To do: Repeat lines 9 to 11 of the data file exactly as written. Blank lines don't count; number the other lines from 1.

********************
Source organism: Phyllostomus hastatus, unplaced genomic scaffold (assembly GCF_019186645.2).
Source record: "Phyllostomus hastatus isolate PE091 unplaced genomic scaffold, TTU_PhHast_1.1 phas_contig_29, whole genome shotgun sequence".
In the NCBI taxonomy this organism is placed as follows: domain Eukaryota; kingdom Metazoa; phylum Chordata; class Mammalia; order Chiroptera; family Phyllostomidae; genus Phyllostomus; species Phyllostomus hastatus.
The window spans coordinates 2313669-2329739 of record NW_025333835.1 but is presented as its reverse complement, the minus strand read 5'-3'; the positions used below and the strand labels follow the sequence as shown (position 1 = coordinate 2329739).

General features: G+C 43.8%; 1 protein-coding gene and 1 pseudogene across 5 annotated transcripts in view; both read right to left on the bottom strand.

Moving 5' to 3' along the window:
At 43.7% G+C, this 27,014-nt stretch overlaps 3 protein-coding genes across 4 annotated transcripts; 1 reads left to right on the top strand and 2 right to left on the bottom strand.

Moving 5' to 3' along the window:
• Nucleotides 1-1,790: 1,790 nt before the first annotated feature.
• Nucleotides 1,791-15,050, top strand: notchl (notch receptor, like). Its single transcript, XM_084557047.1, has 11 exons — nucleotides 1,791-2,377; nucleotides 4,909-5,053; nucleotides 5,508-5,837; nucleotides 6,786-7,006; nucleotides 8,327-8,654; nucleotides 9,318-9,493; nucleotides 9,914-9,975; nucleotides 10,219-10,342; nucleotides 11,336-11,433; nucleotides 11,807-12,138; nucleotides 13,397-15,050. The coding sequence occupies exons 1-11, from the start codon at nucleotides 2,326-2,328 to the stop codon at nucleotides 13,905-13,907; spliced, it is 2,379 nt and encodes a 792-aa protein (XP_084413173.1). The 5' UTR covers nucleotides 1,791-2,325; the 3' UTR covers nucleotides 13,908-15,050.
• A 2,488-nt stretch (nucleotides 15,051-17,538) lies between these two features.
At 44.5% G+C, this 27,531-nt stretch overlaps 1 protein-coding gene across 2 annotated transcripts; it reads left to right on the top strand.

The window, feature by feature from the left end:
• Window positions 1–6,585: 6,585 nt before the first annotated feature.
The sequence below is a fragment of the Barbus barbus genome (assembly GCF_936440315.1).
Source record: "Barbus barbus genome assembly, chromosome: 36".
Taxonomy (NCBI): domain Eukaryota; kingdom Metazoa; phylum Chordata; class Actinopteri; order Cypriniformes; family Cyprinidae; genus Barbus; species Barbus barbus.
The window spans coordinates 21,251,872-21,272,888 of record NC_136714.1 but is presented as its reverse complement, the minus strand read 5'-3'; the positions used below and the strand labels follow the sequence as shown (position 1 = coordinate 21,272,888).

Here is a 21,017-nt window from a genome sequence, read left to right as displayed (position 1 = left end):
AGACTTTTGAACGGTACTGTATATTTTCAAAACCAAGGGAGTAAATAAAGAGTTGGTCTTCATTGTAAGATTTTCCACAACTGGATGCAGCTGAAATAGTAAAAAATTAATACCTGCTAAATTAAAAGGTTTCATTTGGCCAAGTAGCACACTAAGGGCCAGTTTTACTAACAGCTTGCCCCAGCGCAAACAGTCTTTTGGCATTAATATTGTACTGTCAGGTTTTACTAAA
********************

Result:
• Nucleotides 1-1,790: 1,790 nt before the first annotated feature.
• Nucleotides 1,791-15,050, top strand: notchl (notch receptor, like). Its single transcript, XM_084557047.1, has 11 exons — nucleotides 1,791-2,377; nucleotides 4,909-5,053; nucleotides 5,508-5,837; nucleotides 6,786-7,006; nucleotides 8,327-8,654; nucleotides 9,318-9,493; nucleotides 9,914-9,975; nucleotides 10,219-10,342; nucleotides 11,336-11,433; nucleotides 11,807-12,138; nucleotides 13,397-15,050. The coding sequence occupies exons 1-11, from the start codon at nucleotides 2,326-2,328 to the stop codon at nucleotides 13,905-13,907; spliced, it is 2,379 nt and encodes a 792-aa protein (XP_084413173.1). The 5' UTR covers nucleotides 1,791-2,325; the 3' UTR covers nucleotides 13,908-15,050.
• A 2,488-nt stretch (nucleotides 15,051-17,538) lies between these two features.